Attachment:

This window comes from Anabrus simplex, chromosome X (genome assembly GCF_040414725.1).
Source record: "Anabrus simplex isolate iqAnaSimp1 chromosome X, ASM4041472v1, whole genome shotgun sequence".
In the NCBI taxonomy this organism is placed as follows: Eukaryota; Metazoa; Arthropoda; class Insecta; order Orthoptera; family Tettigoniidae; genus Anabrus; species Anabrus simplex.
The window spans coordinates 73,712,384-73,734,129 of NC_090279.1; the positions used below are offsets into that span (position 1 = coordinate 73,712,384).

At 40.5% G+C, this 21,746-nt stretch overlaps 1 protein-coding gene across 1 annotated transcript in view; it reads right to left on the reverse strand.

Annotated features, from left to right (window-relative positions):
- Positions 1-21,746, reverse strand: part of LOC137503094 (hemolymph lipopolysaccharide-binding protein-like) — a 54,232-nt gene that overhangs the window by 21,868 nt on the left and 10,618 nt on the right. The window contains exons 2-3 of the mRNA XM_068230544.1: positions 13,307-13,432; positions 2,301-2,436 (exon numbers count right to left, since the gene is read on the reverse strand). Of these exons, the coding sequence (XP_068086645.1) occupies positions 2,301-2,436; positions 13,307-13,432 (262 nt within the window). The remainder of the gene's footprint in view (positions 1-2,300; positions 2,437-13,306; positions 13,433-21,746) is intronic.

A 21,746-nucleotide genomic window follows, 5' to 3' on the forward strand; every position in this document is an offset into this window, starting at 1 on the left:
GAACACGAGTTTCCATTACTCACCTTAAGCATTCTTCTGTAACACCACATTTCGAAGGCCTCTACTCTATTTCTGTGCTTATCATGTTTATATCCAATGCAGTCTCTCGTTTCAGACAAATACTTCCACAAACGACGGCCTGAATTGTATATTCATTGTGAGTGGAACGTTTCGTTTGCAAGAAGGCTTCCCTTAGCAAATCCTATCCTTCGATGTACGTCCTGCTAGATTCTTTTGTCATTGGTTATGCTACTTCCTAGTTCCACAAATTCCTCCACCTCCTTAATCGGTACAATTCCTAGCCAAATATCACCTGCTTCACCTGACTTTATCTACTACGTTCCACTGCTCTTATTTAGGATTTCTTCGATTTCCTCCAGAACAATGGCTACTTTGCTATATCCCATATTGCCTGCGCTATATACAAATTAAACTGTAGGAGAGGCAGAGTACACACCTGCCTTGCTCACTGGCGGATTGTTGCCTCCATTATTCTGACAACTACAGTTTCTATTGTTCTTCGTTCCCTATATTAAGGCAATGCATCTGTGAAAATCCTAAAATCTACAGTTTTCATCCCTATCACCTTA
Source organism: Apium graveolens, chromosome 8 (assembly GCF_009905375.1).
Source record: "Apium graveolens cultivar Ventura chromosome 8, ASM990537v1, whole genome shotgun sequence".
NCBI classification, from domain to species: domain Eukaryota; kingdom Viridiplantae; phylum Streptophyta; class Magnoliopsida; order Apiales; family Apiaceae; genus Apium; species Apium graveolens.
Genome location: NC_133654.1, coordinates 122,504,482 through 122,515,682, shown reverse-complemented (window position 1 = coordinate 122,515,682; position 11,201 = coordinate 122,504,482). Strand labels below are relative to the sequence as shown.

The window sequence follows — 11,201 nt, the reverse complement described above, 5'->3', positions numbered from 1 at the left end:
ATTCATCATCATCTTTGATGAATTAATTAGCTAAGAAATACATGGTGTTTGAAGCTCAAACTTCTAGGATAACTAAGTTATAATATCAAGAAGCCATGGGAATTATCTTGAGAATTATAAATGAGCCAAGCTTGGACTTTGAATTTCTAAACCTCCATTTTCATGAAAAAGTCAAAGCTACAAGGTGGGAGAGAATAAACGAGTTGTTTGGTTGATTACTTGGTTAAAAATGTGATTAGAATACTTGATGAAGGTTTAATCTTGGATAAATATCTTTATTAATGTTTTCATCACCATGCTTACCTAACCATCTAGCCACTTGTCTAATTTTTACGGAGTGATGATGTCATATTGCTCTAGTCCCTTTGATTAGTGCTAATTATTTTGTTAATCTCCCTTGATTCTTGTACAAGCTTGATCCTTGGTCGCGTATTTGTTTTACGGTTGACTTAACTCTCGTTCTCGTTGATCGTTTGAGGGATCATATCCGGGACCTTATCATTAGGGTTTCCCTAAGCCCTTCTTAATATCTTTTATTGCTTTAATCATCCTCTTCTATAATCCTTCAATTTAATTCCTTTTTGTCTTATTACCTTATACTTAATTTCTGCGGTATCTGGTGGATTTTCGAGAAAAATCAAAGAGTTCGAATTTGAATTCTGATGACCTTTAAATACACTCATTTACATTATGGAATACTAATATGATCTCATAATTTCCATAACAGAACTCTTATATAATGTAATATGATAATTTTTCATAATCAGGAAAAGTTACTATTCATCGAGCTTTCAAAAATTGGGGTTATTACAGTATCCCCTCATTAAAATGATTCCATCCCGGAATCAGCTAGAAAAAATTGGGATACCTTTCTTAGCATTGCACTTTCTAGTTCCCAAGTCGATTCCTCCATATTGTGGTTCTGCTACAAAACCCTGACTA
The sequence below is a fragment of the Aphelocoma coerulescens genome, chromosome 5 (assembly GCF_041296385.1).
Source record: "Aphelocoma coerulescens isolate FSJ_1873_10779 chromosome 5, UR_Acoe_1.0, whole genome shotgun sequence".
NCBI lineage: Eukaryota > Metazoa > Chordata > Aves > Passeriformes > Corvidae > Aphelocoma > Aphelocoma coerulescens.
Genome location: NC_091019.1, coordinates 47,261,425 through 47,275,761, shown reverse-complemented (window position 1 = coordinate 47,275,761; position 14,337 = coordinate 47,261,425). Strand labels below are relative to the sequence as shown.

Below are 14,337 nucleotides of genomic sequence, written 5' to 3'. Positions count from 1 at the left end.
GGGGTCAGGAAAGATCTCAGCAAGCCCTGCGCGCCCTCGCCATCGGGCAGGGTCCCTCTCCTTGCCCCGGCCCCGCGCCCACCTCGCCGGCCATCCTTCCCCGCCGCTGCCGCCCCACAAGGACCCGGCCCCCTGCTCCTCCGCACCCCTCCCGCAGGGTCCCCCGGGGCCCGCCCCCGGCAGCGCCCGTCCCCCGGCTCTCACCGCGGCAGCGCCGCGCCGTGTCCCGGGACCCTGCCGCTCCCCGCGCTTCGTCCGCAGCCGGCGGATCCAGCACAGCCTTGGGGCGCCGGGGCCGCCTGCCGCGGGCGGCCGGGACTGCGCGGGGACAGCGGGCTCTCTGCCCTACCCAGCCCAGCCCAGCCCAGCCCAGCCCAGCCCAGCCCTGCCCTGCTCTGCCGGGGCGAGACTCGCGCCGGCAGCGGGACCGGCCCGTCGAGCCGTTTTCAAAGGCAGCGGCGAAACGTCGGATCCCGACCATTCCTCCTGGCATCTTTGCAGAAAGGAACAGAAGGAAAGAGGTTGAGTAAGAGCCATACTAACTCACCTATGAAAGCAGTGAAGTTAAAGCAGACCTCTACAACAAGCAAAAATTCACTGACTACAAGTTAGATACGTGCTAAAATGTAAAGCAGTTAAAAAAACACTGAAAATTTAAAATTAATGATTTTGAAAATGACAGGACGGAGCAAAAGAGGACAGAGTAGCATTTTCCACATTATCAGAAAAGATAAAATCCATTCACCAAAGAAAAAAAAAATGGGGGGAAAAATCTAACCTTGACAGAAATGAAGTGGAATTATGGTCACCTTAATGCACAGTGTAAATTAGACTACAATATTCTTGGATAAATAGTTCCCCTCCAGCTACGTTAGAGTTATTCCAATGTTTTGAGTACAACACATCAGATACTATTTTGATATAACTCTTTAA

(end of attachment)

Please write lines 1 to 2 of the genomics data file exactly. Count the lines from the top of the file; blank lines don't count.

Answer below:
This window comes from Anabrus simplex, chromosome X (genome assembly GCF_040414725.1).
Source record: "Anabrus simplex isolate iqAnaSimp1 chromosome X, ASM4041472v1, whole genome shotgun sequence".